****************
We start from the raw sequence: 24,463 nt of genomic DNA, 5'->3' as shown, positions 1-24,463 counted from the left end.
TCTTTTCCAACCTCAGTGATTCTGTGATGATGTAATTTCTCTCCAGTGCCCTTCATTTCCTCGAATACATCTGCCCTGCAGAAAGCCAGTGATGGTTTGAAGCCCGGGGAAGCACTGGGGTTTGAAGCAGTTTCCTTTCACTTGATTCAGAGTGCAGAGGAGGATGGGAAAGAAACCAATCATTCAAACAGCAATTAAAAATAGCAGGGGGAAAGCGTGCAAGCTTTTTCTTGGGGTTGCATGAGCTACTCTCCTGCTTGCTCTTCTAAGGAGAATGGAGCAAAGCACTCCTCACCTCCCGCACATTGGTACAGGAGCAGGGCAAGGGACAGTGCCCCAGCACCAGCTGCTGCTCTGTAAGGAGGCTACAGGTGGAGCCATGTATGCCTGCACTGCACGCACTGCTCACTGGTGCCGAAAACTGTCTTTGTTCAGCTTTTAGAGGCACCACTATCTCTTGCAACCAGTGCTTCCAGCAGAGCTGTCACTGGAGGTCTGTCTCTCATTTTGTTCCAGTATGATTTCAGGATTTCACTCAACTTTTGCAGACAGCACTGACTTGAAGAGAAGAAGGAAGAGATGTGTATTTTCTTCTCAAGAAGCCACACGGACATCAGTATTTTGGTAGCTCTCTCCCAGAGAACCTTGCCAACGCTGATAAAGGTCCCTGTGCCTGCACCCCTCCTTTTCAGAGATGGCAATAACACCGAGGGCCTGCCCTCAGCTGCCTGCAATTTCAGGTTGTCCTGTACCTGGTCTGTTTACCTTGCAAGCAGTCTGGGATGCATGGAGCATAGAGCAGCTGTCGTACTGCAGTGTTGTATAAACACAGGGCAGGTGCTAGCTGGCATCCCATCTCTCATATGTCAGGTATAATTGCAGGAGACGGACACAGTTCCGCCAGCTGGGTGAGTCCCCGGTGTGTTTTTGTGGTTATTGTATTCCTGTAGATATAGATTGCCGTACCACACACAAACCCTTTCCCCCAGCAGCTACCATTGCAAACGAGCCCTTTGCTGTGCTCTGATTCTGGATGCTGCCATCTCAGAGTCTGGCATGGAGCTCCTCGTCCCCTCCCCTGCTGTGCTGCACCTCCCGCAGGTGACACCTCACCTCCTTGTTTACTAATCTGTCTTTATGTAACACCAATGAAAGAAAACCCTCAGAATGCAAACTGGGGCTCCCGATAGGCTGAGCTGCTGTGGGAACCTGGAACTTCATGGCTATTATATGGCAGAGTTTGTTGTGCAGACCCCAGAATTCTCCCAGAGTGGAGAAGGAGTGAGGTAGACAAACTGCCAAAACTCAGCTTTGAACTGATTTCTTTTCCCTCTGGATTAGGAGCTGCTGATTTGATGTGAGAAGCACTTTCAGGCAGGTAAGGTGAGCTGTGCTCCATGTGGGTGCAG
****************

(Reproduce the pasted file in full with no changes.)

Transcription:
We start from the raw sequence: 24,463 nt of genomic DNA, 5'->3' as shown, positions 1-24,463 counted from the left end.
TCTTTTCCAACCTCAGTGATTCTGTGATGATGTAATTTCTCTCCAGTGCCCTTCATTTCCTCGAATACATCTGCCCTGCAGAAAGCCAGTGATGGTTTGAAGCCCGGGGAAGCACTGGGGTTTGAAGCAGTTTCCTTTCACTTGATTCAGAGTGCAGAGGAGGATGGGAAAGAAACCAATCATTCAAACAGCAATTAAAAATAGCAGGGGGAAAGCGTGCAAGCTTTTTCTTGGGGTTGCATGAGCTACTCTCCTGCTTGCTCTTCTAAGGAGAATGGAGCAAAGCACTCCTCACCTCCCGCACATTGGTACAGGAGCAGGGCAAGGGACAGTGCCCCAGCACCAGCTGCTGCTCTGTAAGGAGGCTACAGGTGGAGCCATGTATGCCTGCACTGCACGCACTGCTCACTGGTGCCGAAAACTGTCTTTGTTCAGCTTTTAGAGGCACCACTATCTCTTGCAACCAGTGCTTCCAGCAGAGCTGTCACTGGAGGTCTGTCTCTCATTTTGTTCCAGTATGATTTCAGGATTTCACTCAACTTTTGCAGACAGCACTGACTTGAAGAGAAGAAGGAAGAGATGTGTATTTTCTTCTCAAGAAGCCACACGGACATCAGTATTTTGGTAGCTCTCTCCCAGAGAACCTTGCCAACGCTGATAAAGGTCCCTGTGCCTGCACCCCTCCTTTTCAGAGATGGCAATAACACCGAGGGCCTGCCCTCAGCTGCCTGCAATTTCAGGTTGTCCTGTACCTGGTCTGTTTACCTTGCAAGCAGTCTGGGATGCATGGAGCATAGAGCAGCTGTCGTACTGCAGTGTTGTATAAACACAGGGCAGGTGCTAGCTGGCATCCCATCTCTCATATGTCAGGTATAATTGCAGGAGACGGACACAGTTCCGCCAGCTGGGTGAGTCCCCGGTGTGTTTTTGTGGTTATTGTATTCCTGTAGATATAGATTGCCGTACCACACACAAACCCTTTCCCCCAGCAGCTACCATTGCAAACGAGCCCTTTGCTGTGCTCTGATTCTGGATGCTGCCATCTCAGAGTCTGGCATGGAGCTCCTCGTCCCCTCCCCTGCTGTGCTGCACCTCCCGCAGGTGACACCTCACCTCCTTGTTTACTAATCTGTCTTTATGTAACACCAATGAAAGAAAACCCTCAGAATGCAAACTGGGGCTCCCGATAGGCTGAGCTGCTGTGGGAACCTGGAACTTCATGGCTATTATATGGCAGAGTTTGTTGTGCAGACCCCAGAATTCTCCCAGAGTGGAGAAGGAGTGAGGTAGACAAACTGCCAAAACTCAGCTTTGAACTGATTTCTTTTCCCTCTGGATTAGGAGCTGCTGATTTGATGTGAGAAGCACTTTCAGGCAGGTAAGGTGAGCTGTGCTCCATGTGGGTGCAG